Industrial sensors continue to get smaller and smarter while the environments in which they operate continue to grow bigger and more demanding. With thousands of pieces of equipment operating in close proximity to one another, their power supplies quickly become cross-contaminated. As a result, the regulated voltage levels may only bear a vague resemblance to their nominal values. In this design solution, we review the challenges faced by sensors operating in an industrial environment, common mitigation solutions, and their limitations. We then propose a simpler solution which provides increased robustness and reliability in a smaller area.
The Sensor Environment
Industrial sensors are used to monitor the status of a quantity of interest in an industrial process. For example, Figure 1 shows a proximity sensor being used to detect movement of raw material on a production line. Examples of other quantities measured using sensors include temperature and pressure.
Sensors may be located anywhere on the factory floor. They are either analog or digital in nature and typically receive power from an isolated 24Vdc voltage source. A controller (typically a PLC) receives information from a sensor through digital or analog I/O modules and sends an appropriate instruction to an actuator via a fieldbus. Many modern sensors include an IO-Link® interface which allows the status of the sensor to be continually monitored, helping to improve factory throughput and enable adaptive manufacturing. IO-Link allows decisions to be made at the sensor level, eliminating the need to wait on the PLC. Figure 2 shows a typical industrial sensor system.
The interface handles data transfer and routes the 24Vdc power to a step-down voltage regulator. The regulator delivers either 5V or 3.3V to the microcontroller and to the sensing element. However, the 24V to 5V/3.3V down-conversion is a step that can be costly in terms of power loss and space occupancy and may require lengthy custom design. In addition, the factory floor can be a very challenging environment, with long cables and strong electromagnetic interference resulting in high-voltage transients. Accordingly, the step-down converter inside the sensor must be able to withstand voltage transients that are much higher than the sensor operating voltage (up to 50V).
Traditional LDO Solution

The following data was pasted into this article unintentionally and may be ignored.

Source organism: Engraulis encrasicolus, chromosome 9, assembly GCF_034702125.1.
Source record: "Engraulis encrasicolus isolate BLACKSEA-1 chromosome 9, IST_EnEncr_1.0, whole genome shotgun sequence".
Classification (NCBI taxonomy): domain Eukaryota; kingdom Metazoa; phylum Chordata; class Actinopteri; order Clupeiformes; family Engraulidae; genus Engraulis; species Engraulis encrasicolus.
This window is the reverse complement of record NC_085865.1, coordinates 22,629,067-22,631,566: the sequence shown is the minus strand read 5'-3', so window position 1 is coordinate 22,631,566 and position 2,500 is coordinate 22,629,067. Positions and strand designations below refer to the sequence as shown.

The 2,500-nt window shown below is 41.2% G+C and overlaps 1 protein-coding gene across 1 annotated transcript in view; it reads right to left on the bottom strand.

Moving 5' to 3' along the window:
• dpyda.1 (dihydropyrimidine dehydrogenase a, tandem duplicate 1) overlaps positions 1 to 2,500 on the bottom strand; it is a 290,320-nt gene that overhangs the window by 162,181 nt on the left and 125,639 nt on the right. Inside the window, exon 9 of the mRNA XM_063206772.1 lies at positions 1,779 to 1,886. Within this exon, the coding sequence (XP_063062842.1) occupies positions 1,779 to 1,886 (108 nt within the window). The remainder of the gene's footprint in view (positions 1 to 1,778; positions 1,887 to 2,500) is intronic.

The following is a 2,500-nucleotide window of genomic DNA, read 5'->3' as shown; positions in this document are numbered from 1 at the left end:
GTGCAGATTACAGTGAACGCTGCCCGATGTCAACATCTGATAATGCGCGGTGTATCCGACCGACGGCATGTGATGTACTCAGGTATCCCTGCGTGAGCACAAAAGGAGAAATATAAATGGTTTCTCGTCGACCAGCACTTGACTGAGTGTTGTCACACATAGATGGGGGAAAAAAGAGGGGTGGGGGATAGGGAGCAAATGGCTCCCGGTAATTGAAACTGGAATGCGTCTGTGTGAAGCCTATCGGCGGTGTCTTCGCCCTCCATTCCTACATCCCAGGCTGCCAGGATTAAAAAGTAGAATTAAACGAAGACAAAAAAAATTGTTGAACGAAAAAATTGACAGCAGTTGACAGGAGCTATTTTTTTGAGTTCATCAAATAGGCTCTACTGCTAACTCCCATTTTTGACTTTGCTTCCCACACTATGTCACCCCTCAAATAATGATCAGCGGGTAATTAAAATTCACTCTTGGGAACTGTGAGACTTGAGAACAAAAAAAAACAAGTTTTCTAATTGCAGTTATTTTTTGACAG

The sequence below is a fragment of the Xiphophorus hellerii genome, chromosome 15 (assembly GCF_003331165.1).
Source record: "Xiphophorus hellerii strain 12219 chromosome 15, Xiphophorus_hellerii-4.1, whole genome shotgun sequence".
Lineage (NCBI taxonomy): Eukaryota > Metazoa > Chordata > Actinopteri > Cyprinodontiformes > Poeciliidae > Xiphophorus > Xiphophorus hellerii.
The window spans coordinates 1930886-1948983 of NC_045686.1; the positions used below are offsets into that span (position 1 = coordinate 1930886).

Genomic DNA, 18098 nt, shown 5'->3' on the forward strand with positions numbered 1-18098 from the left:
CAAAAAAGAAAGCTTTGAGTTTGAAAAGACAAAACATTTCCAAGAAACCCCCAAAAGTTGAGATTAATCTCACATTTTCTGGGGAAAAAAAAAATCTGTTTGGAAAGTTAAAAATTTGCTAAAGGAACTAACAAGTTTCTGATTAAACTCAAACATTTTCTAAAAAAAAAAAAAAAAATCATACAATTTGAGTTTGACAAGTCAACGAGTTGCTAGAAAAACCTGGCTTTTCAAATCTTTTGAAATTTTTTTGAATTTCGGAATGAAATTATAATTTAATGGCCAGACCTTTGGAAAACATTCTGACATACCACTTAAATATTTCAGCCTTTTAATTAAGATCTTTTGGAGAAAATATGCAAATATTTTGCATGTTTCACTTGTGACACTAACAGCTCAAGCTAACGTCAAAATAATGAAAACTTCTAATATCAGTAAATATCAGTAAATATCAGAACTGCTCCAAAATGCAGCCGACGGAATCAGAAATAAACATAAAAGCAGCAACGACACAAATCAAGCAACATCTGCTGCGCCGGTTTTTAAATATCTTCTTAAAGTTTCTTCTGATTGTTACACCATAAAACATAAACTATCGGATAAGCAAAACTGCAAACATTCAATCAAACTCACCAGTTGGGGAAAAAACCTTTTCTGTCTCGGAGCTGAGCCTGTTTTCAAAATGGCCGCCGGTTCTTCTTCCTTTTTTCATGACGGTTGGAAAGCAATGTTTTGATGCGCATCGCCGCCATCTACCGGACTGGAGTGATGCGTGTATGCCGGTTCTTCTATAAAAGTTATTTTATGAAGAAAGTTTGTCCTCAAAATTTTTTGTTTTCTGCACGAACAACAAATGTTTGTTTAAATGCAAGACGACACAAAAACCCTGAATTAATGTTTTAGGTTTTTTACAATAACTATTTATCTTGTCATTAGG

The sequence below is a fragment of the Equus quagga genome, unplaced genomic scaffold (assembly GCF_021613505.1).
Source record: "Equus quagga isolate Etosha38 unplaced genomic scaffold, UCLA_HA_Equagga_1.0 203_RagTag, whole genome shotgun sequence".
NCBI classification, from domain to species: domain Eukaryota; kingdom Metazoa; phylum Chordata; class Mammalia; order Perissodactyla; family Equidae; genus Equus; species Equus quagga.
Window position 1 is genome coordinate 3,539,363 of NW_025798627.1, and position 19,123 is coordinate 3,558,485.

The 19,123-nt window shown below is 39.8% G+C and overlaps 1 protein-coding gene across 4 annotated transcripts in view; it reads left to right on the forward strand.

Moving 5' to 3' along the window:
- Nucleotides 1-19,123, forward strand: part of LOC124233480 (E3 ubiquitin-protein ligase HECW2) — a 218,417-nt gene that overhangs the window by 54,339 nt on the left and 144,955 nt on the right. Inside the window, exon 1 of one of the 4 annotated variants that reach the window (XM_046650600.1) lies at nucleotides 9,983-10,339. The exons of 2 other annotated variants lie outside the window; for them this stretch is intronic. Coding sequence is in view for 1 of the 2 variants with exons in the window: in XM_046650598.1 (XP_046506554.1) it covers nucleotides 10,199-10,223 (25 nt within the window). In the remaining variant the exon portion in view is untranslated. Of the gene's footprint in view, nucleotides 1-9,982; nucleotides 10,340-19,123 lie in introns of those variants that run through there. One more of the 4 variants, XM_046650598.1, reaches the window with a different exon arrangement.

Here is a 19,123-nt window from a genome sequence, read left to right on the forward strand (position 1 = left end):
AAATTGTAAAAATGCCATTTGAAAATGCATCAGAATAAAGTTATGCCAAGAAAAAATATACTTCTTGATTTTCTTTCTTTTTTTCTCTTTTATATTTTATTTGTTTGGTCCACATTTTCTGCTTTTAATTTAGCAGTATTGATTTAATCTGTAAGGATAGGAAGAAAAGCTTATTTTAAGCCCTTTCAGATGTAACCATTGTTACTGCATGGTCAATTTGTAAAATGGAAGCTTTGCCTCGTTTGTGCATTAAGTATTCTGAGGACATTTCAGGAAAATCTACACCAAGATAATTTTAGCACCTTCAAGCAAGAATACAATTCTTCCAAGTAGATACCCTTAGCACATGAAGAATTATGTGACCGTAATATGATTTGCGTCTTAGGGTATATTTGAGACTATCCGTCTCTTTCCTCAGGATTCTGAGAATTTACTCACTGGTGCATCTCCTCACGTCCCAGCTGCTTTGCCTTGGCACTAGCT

If sensor current consumption is small, then an LDO solution is often considered for its benefits of small size and ease of design. However, this solution is very dissipative at only 21% efficiency (5V/24V). If the current is high, as with modern sensors (which typically consume currents of 10mA or higher), then this solution requires a bulky heatsink, and the LDO’s size advantage disappears.
The most common alternative to the LDO is to use a high-efficiency switching regulator such as a buck regulator IC with discrete inductors, capacitors, and resistors. These have the advantage of much higher efficiency and consequently less heat dissipation – which becomes ever more important as sensors pack more functionality into ever shrinking enclosures. However, these can require knowledge-intensive, time-consuming custom designs along with careful PCB layout to minimize space.
More recently, regulator “modules,” which house the buck converter IC and the inductor in a single package, have become available. Figure 3 shows the component layout for a typical solution of this type (with a total component area of 47.2 mm2).
This module will operate up to a maximum of 40Vdc input. While this may appear to provide a significant margin over the nominal 24Vdc power supply, it will not function if a transient voltage exceeding this voltage occurs. A TVS diode is commonly used to protect an IC against transient surge voltages, however it is not an appropriate choice in this case. To allow the regulator to function unhindered at its maximum operating voltage (40V), the reverse breakdown voltage of the TVS must be close to this value.